More
Facebook / Mikhail Galin

Putting your pet in cargo during a flight isn't always safe. In 2016, the Department of Transportation reported a total of 26 pet deaths and 22 injuries on flights. Because conditions in cargo can be uncomfortable for animals, the Humane Society recommends taking your pet aboard when you fly, or just leaving it at home.

It's not surprising that one Russian man didn't want to put his overweight cat in cargo during an eight-hour flight from Moscow to Vladivostok. What is surprising is the great lengths he took to fly with his four-legged friend.

Russian airline Aeroflot allows pets to fly inside the plane's cabin, as long as the cat weighs under 17.6 pounds and stays in its carrier during the flight. When Mikhail Galin went to check in, he was told he couldn't fly with his four-year old cat, Viktor. Viktor weighed in at 22 pounds and would have to be relegated to cargo.

But Viktor was sick from their earlier flight from Riga, Latvia to Moscow. And besides, Viktor had been allowed to fly inside the cabin during that flight. The airline staff didn't even bother to make Viktor sit on the scales. Galin was unable to persuade staff to bring his fur baby on board.

"To all attempts to explain that the cat won't survive there on an 8-hour flight with the baggage and would haunt her in her nightmares for the rest of her life, she (the Aeroflot staff member) replied that there are rules," Galin wrote in a Facebook post translated from Russian.

Keep Reading Show less
popular
Photo by Kelvin Octa from Pexels

Newborn babies don't seem to do much beyond eating and pooping and, of course, hiccupping. A lot. Parenting advice on how to cure a baby's hiccups runs the whole gamut. It's recommended parents try everything from nursing to stop feeding the baby so much, from giving the baby gripe water to letting the hiccups play their course. But when your baby hiccups too much, you shouldn't freak out. There's a good reason why.

A new study published in Clinical Neurophysiology found that hiccups play an important role in a baby's development. Researchers from the University College London found 217 babies for their study, but only looked at 13 newborns with persistent hiccups. Ten of those babies hiccupped when they were awake, and three hiccupped during their "wriggly" sleep. We have no idea how the scientists got any work done with all that cuteness lying around.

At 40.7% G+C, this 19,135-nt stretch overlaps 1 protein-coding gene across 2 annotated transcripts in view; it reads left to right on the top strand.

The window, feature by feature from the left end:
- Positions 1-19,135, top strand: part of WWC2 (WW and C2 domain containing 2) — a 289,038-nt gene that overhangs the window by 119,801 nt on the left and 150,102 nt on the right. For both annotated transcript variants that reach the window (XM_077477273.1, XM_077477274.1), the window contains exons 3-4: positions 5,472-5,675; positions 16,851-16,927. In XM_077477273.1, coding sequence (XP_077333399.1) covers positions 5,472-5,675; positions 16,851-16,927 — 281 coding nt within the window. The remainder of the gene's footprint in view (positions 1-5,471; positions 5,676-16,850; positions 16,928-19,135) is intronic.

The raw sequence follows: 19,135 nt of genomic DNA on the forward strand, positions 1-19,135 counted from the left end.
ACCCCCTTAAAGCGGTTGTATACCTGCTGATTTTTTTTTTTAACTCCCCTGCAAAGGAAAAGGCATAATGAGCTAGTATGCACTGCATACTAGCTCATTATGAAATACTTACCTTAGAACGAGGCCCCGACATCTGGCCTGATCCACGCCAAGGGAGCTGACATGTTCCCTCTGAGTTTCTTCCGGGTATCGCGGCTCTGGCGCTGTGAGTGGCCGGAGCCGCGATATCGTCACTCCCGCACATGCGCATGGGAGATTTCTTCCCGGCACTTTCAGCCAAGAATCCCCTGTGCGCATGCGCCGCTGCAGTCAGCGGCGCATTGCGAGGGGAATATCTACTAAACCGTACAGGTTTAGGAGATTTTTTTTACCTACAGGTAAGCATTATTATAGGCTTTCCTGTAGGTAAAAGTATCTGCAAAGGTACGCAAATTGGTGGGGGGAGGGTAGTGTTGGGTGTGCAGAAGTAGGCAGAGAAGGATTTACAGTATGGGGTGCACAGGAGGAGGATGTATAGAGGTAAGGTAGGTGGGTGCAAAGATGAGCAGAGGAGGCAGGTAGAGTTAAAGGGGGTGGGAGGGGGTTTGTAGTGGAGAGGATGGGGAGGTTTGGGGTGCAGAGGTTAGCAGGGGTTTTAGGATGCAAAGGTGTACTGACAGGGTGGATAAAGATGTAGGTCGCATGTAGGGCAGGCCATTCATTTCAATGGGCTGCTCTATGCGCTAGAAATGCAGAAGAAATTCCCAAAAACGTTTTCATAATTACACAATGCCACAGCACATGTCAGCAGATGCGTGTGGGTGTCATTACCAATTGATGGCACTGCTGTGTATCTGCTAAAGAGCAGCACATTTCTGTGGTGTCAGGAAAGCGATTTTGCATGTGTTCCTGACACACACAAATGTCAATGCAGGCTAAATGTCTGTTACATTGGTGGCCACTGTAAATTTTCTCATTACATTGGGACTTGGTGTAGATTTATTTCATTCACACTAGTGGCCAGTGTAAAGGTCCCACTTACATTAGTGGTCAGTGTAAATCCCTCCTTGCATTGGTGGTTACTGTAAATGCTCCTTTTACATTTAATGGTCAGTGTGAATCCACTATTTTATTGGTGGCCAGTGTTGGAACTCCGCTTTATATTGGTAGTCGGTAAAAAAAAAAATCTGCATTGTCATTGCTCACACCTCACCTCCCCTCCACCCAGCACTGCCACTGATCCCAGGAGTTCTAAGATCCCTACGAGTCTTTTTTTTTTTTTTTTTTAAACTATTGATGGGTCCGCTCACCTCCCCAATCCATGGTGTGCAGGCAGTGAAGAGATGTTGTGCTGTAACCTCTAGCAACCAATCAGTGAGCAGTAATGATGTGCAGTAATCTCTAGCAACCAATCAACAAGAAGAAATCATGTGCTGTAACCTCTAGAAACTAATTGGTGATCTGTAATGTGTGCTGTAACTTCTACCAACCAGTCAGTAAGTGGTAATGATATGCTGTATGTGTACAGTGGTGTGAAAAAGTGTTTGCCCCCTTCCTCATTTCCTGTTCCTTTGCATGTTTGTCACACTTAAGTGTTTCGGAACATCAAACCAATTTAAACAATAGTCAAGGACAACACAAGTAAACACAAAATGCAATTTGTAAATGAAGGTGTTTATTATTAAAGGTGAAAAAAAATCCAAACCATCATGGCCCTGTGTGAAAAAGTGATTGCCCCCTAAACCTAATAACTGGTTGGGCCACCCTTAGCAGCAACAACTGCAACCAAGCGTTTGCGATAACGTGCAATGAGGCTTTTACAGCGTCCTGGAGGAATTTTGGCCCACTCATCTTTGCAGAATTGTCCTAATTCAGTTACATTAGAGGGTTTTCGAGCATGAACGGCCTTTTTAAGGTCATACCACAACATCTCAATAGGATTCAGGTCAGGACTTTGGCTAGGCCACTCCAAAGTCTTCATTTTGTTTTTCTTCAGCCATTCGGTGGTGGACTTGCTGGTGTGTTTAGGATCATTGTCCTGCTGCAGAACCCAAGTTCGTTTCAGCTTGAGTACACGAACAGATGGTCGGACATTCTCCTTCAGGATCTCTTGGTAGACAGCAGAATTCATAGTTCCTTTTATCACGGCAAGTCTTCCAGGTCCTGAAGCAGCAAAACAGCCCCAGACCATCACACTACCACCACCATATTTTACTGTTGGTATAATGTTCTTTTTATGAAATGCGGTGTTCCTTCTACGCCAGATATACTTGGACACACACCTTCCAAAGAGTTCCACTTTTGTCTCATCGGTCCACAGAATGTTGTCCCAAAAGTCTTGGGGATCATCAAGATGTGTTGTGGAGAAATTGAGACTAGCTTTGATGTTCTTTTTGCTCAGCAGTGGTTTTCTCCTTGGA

Keep Reading Show less
popular
via The Tonight Show Starring Jimmy Fallon / YouTube

Actress Kristen Bell and "The Tonight Show" host Jimmy Fallon showed off their vocal and comedic chops on Tuesday night when the performed a medley of 17 Disney songs, spanning nine decades, in just five minutes.

The duo started with 1940's "When You Wish Upon a Star" and ended with 2013's "Let it Go" from "Frozen."

Bell will reprise her role as Anna in Disney's upcoming "Frozen 2."

Keep Reading Show less
popular

Ask almost any woman about a time a man said or did something sexually inappropriate to them, and she'll have a story or four to tell. According to a survey NPR published last year, 81% of women report having experienced sexual harassment, with verbal harassment being the most common. (By contrast, 43% of men report being sexually harassed. Naturally harassment toward anyone of any sex or gender is not okay, but women have been putting up with this ish unchecked for centuries.)

One form of verbal sexual harassment is the all too common sexist or sexual "joke." Ha ha ha, I'm going to say something explicit or demeaning about you and then we can all laugh about how hilarious it is. And I'll probably get away with it because you'll be too embarrassed to say anything, and if you do you'll be accused of being overly sensitive. Ha! Won't that be a hoot?

Keep Reading Show less
popular